A task force created by Gov. Andrew M. Cuomo to review the state’s controversial Common Core standards will include a Buffalo parent advocate who was an early supporter of the learning benchmarks.
Samuel Radford III is one of 15 people who will serve on the new panel, Cuomo announced Monday. The committee includes a wide range of community and school leaders from across the state, including Education Commissioner MaryEllen Elia, two teachers, state lawmakers, school administrators and top union leaders.
Radford said he sees an opportunity for the state to fix flaws in the way the learning standards were rolled out in schools during the last five years.
“Any time you do dramatic change like that, the process is very important,” said Radford, president of the District Parent Coordinating Council of Buffalo. “The process in this case turned out to be not something that was effective.”
Cuomo has asked the task force to deliver a report by the end of the year that includes a review and potential reforms of the learning standards, as well as materials and resources the state provides to districts to help guide their development of curriculum. The task force will also look at several issues related to testing in schools, including whether tests align with the learning standards and how to reduce the quantity and duration of student tests.
“The agenda of the task force is straightforward and clear: to overhaul the Common Core system – to do a total reboot,” Cuomo said in a video describing his goals for the committee.
The task force, however, is not directly charged with reviewing the use of state standardized tests in teacher evaluations – one of the most controversial aspects of a package of education reforms the state has pushed through in recent years. Cuomo and the state Legislature earlier this year approved an overhaul to the teacher evaluation system that did little to satisfy its critics.
Some parents remain skeptical that Cuomo’s new task force will address concerns raised by thousands of parents who directed their children not to take state standardized tests aligned with the Common Core last spring. More than 200,000 elementary and middle school students across the state refused to take the math and English tests.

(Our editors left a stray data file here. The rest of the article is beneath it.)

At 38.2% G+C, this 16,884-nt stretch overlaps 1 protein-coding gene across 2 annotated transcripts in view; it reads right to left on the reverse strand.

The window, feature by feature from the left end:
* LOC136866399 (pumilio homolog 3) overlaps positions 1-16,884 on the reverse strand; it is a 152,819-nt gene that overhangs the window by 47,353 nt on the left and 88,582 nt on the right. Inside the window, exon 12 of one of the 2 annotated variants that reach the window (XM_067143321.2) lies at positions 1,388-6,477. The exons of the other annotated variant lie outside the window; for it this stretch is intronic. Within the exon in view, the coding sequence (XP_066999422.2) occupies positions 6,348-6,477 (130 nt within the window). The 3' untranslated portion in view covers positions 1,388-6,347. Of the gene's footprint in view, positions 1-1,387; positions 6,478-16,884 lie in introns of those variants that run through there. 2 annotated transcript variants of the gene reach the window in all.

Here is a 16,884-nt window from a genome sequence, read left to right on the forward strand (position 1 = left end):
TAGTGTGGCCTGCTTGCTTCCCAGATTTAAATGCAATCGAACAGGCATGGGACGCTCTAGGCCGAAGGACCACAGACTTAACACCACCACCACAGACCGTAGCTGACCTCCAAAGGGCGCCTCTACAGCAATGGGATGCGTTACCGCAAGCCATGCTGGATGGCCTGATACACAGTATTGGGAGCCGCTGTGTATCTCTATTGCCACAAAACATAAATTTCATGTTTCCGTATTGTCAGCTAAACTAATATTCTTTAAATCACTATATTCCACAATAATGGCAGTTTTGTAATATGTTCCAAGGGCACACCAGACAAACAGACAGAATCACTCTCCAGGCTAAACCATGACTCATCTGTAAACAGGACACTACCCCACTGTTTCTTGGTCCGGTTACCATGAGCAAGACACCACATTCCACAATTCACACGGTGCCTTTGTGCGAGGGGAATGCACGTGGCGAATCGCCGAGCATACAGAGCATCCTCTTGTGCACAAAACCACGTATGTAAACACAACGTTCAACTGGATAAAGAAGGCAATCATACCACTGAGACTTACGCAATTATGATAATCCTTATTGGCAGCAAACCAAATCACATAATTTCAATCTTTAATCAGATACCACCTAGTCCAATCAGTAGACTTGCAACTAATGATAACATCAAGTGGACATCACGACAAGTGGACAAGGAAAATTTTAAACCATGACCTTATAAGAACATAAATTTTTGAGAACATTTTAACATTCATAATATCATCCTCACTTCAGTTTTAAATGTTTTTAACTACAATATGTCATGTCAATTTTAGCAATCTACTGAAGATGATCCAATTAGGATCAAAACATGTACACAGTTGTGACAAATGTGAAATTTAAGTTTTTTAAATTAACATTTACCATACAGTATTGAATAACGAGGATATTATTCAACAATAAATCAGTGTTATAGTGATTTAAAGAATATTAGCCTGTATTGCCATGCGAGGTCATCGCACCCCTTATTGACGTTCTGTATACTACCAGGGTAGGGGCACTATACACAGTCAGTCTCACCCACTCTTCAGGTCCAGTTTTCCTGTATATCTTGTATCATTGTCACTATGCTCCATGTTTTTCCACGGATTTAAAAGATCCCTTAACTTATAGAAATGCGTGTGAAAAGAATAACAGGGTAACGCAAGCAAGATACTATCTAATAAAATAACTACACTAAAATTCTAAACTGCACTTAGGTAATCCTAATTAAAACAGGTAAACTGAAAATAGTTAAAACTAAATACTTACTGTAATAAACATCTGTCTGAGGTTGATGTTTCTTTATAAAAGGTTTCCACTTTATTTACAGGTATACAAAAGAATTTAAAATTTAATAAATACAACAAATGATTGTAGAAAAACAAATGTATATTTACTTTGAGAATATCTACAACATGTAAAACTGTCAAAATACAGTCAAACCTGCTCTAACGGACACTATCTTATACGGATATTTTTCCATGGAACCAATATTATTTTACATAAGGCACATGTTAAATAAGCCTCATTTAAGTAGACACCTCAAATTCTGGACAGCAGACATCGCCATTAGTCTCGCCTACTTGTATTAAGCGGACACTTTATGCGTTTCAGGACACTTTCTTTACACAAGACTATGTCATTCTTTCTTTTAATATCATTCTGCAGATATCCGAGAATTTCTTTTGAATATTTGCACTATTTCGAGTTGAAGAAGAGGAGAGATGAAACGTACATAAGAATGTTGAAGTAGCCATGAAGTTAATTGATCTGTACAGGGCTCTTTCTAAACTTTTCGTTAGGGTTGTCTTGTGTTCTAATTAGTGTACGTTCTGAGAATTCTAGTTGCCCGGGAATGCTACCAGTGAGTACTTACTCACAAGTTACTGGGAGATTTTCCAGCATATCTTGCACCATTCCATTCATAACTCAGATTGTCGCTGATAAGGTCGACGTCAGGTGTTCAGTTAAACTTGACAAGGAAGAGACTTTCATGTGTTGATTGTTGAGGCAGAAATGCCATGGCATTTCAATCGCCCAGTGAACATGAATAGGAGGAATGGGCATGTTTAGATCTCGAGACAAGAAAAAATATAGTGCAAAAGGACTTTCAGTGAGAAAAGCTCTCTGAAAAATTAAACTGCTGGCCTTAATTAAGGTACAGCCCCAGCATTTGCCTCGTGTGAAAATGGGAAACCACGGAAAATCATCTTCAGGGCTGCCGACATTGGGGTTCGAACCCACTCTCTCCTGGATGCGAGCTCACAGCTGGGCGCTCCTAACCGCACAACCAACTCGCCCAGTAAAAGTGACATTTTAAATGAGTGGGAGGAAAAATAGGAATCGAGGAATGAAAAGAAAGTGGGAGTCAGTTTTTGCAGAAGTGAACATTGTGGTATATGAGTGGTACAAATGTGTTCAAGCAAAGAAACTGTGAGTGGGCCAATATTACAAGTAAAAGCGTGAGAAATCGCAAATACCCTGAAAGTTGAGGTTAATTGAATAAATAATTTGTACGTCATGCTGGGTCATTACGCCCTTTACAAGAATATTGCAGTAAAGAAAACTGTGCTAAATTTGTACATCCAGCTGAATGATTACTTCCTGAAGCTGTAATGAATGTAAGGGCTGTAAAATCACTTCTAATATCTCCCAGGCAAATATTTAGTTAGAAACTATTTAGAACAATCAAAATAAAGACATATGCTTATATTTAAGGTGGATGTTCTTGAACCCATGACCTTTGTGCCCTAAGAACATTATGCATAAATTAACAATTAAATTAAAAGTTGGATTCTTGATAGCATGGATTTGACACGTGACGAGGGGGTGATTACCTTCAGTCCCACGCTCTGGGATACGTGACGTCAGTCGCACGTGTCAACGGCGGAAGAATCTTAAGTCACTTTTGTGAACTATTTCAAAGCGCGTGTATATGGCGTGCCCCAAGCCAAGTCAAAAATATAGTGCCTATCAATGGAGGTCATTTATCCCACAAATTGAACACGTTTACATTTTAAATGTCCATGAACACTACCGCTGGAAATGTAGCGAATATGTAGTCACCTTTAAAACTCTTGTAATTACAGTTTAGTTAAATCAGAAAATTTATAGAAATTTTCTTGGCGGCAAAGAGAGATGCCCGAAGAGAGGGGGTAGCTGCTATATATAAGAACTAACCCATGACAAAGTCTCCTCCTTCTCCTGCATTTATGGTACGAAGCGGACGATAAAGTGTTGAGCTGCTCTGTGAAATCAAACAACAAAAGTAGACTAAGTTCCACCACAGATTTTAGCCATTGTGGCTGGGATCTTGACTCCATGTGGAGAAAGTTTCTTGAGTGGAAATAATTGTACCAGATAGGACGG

“For the governor to really fix it, he’s got to detach the teacher evaluations from testing,” said Eric Mihelbergel, a Tonawanda parent who helped found Western New Yorkers for Public Education, which has helped organize the testing boycott. “And I really don’t think he’s willing to do that.”
Cuomo’s decision to name a task force to review the Common Core standards comes as the learning benchmarks have become increasingly unpopular in New York State. A Siena College poll released last week found 64 percent of New Yorkers think the implementation of the Common Core has either “worsened public education in New York” or has “had no meaningful effect.”
New York State, which adopted the Common Core standards in 2010, was one of dozens of states across the country that agreed to use the learning benchmarks. The standards set out what students should learn in math, reading and writing at each grade level. But teachers and parents across the state have criticized the New York Department of Education for pushing the Common Core standards into schools and testing students on them too quickly at a time when other education reforms, including the teacher evaluation system, were being rolled out.
Radford said he intends to meet with many local stakeholders to hear their concerns as he attends the task force meetings.
“I think the governor, just doing a system reboot and saying, ‘Let’s bring all the stakeholders to the table, and let’s come up with the best possible implementation strategy for New York State,’ I think that’s great leadership,” Radford said.